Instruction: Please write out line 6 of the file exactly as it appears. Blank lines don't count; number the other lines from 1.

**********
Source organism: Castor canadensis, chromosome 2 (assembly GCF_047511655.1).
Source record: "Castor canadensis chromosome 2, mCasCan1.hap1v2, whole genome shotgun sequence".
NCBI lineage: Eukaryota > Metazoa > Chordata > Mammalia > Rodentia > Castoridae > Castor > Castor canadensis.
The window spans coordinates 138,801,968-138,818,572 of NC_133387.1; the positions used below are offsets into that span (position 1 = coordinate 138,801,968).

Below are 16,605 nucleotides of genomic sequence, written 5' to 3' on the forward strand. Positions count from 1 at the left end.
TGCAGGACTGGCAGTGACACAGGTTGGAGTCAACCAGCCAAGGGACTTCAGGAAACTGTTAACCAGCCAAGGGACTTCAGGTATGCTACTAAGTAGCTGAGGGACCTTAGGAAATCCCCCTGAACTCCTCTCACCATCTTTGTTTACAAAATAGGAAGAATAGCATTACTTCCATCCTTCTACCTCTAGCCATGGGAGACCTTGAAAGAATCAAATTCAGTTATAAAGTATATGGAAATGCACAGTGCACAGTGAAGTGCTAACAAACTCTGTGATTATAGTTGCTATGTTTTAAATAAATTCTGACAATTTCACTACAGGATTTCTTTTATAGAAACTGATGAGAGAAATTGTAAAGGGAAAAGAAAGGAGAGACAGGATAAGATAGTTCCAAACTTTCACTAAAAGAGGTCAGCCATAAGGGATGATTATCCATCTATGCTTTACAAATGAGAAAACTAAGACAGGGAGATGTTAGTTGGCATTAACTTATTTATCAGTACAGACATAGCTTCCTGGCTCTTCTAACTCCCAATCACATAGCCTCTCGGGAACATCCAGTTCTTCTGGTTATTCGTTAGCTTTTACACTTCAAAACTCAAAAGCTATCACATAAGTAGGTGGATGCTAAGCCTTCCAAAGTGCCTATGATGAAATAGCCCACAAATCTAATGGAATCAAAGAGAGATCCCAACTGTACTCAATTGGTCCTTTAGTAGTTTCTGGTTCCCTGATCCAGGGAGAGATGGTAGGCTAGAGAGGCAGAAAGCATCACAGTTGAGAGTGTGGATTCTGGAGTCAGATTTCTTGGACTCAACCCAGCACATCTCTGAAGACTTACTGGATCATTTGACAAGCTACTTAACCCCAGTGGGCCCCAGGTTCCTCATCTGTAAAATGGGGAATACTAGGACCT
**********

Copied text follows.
TGCAGGACTGGCAGTGACACAGGTTGGAGTCAACCAGCCAAGGGACTTCAGGAAACTGTTAACCAGCCAAGGGACTTCAGGTATGCTACTAAGTAGCTGAGGGACCTTAGGAAATCCCCCTGAACTCCTCTCACCATCTTTGTTTACAAAATAGGAAGAATAGCATTACTTCCATCCTTCTACCTCTAGCCATGGGAGACCTTGAAAGAATCAAATTCAGTTATAAAGTATATGGAAATGCACAGTGCACAGTGAAGTGCTAACAAACTCTGTGATTATAGTTGCTATGTTTTAAATAAATTCTGACAATTTCACTACAGGATTTCTTTTATAGAAACTGATGAGAGAAATTGTAAAGGGAAAAGAAAGGAGAGACAGGATAAGATAGTTCCAAACTTTCACTAAAAGAGGTCAGCCATAAGGGATGATTATCCATCTATGCTTTACAAATGAGAAAACTAAGACAGGGAGATGTTAGTTGGCATTAACTTATTTATCAGTACAGACATAGCTTCCTGGCTCTTCTAACTCCCAATCACATAGCCTCTCGGGAACATCCAGTTCTTCTGGTTATTCGTTAGCTTTTACACTTCAAAACTCAAAAGCTATCACATAAGTAGGTGGATGCTAAGCCTTCCAAAGTGCCTATGATGAAATAGCCCACAAATCTAATGGAATCAAAGAGAGATCCCAACTGTACTCAATTGGTCCTTTAGTAGTTTCTGGTTCCCTGATCCAGGGAGAGATGGTAGGCTAGAGAGGCAGAAAGCATCACAGTTGAGAGTGTGGATTCTGGAGTCAGATTTCTTGGACTCAACCCAGCACATCTCTGAAGACTTACTGGATCATTTGACAAGCTACTTAACCCCAGTGGGCCCCAGGTTCCTCATCTGTAAAATGGGGAATACTAGGACCT